Book review: Spirit medium at large in Zen Cho's Black Water Sister

Malaysian fantasy author Zen Cho (left) returns home with her latest novel, Black Water Sister.
Malaysian fantasy author Zen Cho (left) returns home with her latest novel, Black Water Sister.PHOTOS: DARREN JOHNSON, MACMILLAN


Black Water Sister

By Zen Cho
Macmillan/ Paperback/ 370 pages/ $29.43/ Available here
4 out of 5

Jessamyn Teoh has several problems.

She is a university graduate who cannot find a job. Her family has had to move from the United States back to Penang to live off the charity of relatives. She has yet to come out to her parents about her sexuality.

And if that was not enough, she is also being haunted by her dead but still cantankerous grandmother.

Malaysian author Zen Cho turned out two dazzling fantasy novels with the Sorcerer To The Crown duology (2015 and 2019).

Now, she romps home with this galvanising ride through a Malaysia both modern and mystical, a milieu of hipster cafes and heritage temples, where the trees are full of spirits that ask pleasantly: "Eh, how are you? Died already, is it?"

Jess' Ah Ma was the medium of a vengeful local god, the Black Water Sister, who manifests as a small Chinese woman with a blank face, "a hole punched out of a sane world, a channel for the sublime - or the horrific".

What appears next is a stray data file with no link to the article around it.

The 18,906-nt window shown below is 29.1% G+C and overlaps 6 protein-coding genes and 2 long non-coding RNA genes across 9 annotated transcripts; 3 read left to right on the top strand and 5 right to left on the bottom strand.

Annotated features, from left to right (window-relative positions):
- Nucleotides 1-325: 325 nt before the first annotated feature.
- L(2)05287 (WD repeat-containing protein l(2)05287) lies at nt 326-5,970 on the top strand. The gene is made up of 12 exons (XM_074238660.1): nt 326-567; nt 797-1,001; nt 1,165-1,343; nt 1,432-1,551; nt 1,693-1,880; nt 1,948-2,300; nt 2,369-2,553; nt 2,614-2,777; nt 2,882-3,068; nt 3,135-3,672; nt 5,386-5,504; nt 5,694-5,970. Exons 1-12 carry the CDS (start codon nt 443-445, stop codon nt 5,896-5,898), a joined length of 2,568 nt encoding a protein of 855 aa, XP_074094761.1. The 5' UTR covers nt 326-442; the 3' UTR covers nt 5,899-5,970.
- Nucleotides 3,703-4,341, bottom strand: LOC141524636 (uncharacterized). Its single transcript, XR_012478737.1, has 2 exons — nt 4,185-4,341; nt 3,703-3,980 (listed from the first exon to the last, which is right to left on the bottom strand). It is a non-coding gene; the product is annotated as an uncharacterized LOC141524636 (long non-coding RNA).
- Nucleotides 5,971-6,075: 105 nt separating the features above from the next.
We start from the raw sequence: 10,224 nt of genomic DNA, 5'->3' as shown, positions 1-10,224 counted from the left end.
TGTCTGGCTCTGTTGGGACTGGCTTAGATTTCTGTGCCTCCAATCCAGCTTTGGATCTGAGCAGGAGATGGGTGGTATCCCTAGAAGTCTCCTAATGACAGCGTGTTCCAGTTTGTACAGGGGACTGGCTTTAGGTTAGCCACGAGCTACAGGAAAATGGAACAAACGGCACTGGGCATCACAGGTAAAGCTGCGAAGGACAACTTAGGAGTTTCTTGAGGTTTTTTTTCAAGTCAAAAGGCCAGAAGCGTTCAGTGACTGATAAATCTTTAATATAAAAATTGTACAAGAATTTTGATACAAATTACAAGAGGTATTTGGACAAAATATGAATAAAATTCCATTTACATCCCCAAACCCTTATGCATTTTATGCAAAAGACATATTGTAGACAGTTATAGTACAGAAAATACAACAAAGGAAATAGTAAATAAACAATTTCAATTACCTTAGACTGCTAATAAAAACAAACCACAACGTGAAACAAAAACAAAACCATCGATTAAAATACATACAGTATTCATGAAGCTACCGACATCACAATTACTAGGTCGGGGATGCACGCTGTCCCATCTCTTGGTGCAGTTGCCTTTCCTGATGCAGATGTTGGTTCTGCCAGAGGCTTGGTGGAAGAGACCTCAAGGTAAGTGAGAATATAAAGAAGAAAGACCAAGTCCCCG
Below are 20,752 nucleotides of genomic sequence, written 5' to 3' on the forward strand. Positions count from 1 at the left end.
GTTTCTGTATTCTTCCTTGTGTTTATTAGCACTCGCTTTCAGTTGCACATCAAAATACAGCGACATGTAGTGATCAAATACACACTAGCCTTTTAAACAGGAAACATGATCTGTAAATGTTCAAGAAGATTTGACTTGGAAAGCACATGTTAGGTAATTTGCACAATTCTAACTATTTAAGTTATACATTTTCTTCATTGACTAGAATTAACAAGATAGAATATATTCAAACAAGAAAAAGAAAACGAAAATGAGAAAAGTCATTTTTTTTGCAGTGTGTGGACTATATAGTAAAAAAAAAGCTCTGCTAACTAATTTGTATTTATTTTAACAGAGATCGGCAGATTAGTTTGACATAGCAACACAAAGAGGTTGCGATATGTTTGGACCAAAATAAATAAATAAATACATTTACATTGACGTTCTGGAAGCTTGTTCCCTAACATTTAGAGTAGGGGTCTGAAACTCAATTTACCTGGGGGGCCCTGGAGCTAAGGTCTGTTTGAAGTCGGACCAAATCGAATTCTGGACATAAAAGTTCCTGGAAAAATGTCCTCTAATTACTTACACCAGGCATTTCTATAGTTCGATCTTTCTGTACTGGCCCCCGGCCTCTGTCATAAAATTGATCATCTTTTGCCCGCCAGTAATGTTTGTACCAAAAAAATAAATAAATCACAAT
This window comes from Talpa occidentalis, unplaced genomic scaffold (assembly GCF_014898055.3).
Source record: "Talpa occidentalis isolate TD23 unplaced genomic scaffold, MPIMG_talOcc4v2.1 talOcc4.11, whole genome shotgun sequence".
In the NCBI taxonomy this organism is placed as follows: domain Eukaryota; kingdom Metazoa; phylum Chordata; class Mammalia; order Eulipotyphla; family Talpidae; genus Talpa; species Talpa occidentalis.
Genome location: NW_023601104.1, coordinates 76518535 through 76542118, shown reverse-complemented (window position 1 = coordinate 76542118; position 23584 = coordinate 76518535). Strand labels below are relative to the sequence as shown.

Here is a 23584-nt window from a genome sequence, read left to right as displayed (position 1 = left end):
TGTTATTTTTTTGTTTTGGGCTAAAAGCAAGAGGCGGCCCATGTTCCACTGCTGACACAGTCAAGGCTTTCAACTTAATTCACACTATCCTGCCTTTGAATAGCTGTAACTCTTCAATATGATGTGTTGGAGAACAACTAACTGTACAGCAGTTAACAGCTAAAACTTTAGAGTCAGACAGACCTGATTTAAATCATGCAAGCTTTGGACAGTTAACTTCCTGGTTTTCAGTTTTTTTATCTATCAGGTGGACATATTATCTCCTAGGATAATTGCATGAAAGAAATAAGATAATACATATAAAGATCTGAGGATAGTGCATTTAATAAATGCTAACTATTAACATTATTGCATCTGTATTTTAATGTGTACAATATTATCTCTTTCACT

Ah Ma wants to save her god's shrine, which is in danger of being demolished by a property company with unsavoury criminal ties.

She will stop at nothing - including possessing her granddaughter's body against her will.

The book is slow to get going, but once it does, it is thrilling and often hilarious.

Cho has an ear for the cadences of Manglish, or Malaysian English, rendering its unforced rhythms on the page.

She excels at the matter-of-fact juxtaposition of the supernatural and the mundane.

"She can't be a medium," Jess' mother laments when told of her daughter's plight. "She graduated from Harvard."

Behind the unearthly thrills lurks a darker reality: migrant workers' health and safety, the regentrification of heritage neighbourhoods, domestic abuse and violence against women through history.

Jess' supernatural stress is in the same basket as her relatable "adulting" crisis and her despairing love for her family who may not be able to accept her as she truly is.

In a time when the pandemic has made crossing the Causeway nigh impossible, one is glad of this spirited read.

If you like this, read: How The Man In Green Saved Pahang, And Possibly The World by Joshua Kam (Epigram Books, 2020, $26.64, available here). A prophet in green persuades a Christian cantor to go on a madcap road trip to raise the old saints of Malaysia.

This article contains affiliate links. If you buy through these links, we may earn a small commission.